This novel is immense, encompassing generations and nation. Although Mukherjee hasn't written a historical fiction novel in the sense that the plot doesn't revolve around a historical event such as the Indian Independence in 1947 or the subsequent Partition between India, Pakistan and then Bangladesh, The Lives of Others still picks up on how all of these changes affected a family. I would, therefore, very much class it as a family saga in the way that Tolstoy's War and Peace is, for example. We have three different generations, we have social codes, we have change, uprisings etc. which makes for an incredibly interesting read. Although initially it is hard to get to know all the characters and care about them equally, Mukherjee manages to, throughout the novel, continually give the reader slips of information regarding everyone and how they stand in relation to each other. This means that at the end of the novel you feel like you might finally understand all of them and then the it ends. Of course you can't care about all characters equally, but there is such a variety of emotions and events in the Gosh family that there is bound to be something for everyone.

The two major storylines are those of the family house and the people there, contrasted with Supratik's Communists efforts to improve the lives of the poor. This immediately juxtaposes two different sides, that of the conservative, older members of the family, and that of the young Supratik and thereby shows the age-old battle between renovation and those holding onto their traditions with all they have. In a culture that is still very dictated by social laws regarding seniority and hierarchy, the idea of communism that levels all social difference is like a fox in a chicken coop. Although at times the political talk may seem extraneous, a similar thing happens with a different character's mathematical interest, it informs the characters and is therefore necessary.

Mukherjee's writing style is a marvel. Not only is he incredibly loquacious, but also very eloquent. He makes subtle changes in his style when narrating each character's thoughts and actions which means that each character takes shape in his or her own way as well. He uses words I have never heard of, yet each makes sense in its setting. He also introduces a lot of Indian words, mixing them into speech quite easily. Thankfully there's a dictionary in the back, alongside an explanation of how relational hierarchy works in India. Writing in English, Mukherjee masterfully manages to bring India to the reader. His descriptions of landscape and the city are beautiful, ranging from the disgustingly detailed, in the best way, to the ultra-romantically sweeping. Similarly his dialogue seems very true, allowing him to portray realistic family relationships. Just because they're family, doesn't mean you understand them or get along with them.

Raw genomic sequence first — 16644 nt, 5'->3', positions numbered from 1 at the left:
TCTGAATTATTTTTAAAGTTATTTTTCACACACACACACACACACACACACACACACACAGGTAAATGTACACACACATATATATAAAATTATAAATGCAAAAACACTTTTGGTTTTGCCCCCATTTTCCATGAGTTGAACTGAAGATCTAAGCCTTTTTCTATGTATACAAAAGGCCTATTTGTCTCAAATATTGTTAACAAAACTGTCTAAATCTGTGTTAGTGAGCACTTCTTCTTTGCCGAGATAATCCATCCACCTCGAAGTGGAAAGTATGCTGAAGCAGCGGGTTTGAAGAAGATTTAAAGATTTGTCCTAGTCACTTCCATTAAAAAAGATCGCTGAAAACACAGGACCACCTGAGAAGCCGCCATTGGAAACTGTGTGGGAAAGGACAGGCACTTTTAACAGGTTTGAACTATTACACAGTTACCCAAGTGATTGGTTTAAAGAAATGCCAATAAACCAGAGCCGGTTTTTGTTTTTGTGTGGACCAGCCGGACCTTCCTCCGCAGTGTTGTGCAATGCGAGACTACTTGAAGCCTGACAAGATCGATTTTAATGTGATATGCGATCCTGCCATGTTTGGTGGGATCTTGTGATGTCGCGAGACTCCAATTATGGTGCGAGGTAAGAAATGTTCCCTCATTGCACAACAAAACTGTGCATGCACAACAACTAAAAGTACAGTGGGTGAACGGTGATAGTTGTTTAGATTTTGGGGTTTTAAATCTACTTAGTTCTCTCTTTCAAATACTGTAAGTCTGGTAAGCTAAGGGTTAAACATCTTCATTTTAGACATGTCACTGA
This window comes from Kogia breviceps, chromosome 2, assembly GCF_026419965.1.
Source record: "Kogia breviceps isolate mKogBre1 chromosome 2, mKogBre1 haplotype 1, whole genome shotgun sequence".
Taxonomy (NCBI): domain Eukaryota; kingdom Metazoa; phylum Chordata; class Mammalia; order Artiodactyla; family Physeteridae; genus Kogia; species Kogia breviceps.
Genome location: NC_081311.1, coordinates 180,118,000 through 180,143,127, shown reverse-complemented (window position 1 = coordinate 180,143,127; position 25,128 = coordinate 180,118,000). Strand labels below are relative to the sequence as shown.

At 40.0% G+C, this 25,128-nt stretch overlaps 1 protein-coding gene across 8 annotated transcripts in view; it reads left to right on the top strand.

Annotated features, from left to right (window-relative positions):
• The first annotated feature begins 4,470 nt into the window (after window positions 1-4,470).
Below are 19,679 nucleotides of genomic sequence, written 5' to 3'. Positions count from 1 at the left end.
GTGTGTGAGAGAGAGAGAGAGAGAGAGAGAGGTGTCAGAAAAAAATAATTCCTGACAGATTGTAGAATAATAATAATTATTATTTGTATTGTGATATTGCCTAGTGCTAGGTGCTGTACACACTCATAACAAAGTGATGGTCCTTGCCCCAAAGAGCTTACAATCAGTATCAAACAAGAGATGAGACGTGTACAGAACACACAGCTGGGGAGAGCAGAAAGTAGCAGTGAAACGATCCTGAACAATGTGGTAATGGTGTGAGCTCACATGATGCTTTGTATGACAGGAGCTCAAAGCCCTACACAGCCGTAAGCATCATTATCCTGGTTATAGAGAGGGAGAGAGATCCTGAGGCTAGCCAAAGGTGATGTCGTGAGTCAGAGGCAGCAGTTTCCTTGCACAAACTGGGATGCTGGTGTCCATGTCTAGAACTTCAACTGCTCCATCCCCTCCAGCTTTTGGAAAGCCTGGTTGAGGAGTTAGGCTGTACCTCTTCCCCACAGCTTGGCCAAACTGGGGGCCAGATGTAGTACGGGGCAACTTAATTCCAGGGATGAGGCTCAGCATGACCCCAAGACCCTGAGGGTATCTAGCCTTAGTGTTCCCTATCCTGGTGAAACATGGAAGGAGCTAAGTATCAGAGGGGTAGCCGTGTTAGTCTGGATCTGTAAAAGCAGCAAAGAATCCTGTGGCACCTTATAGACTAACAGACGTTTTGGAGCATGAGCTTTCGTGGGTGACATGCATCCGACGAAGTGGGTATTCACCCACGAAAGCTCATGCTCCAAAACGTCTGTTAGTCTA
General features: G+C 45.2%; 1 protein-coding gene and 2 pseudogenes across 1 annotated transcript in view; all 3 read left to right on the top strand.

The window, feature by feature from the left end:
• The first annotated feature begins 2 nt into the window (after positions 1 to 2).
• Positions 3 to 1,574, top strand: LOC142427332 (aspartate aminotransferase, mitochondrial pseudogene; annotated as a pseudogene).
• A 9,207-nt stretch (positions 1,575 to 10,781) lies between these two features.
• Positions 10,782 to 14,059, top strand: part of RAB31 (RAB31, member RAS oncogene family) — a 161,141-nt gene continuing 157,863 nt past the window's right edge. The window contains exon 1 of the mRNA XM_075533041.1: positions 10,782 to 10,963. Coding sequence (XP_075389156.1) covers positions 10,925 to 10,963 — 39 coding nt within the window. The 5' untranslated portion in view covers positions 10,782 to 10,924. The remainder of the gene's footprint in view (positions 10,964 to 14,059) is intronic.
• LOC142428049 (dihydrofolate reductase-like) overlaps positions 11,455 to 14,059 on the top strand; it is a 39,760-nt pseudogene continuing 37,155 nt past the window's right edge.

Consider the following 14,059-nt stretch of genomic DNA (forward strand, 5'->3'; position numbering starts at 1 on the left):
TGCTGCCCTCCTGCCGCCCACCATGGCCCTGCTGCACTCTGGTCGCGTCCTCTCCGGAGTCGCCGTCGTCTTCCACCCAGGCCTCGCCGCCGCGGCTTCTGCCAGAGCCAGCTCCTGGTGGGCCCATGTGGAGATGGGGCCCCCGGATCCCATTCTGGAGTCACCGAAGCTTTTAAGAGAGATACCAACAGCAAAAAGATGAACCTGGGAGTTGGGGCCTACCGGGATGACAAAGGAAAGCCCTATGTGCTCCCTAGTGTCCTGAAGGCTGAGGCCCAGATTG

At his best, Mukherjee reminds me of Salman Rushdie. Although it seems easy to compare these two authors based on the fact they're Indian, their novels and styles actually share certain qualities. Looking at the 1983 novel Shame, Rushdie shows himself excelling at creating family patterns and showing traditions in an endearing and alienating light at the same time. He also writes without holding back, going to the extremes in his descriptions and characters and sometimes maybe even to far. Mukherjee does the same in The Lives of Others, although he replaces magical realism with a stronger sense of realism. Questionable behaviour is universal, not only in the Gosh family but in everyone, and Mukherjee doesn't shy back from alienating his characters from his readers, may it be temporarily. His world is, at times, ugly and because of that incredibly honest. Spreading across 528 pages, Mukherjee bravely describes the downfall of a family in a world that doesn't stop changing around them.

I give this novel...

5 Universes.

Although I usually save this rating for already established classics, I feel like it is only a matter of time till this novel will be ranked among them as well. Novels such as these don't simply come into existence, they are a labour of love and a result of a lot of social change. As such, The Lives of Others is a mark of its time and, as such, highly educative while sucking the reader in until the last page of the epilogue. I'd recommend this novel to people who aren't afraid to commit to a novel and want to be challenged by what they read. The experience you'll get is worth all the trouble the first few chapters might give you.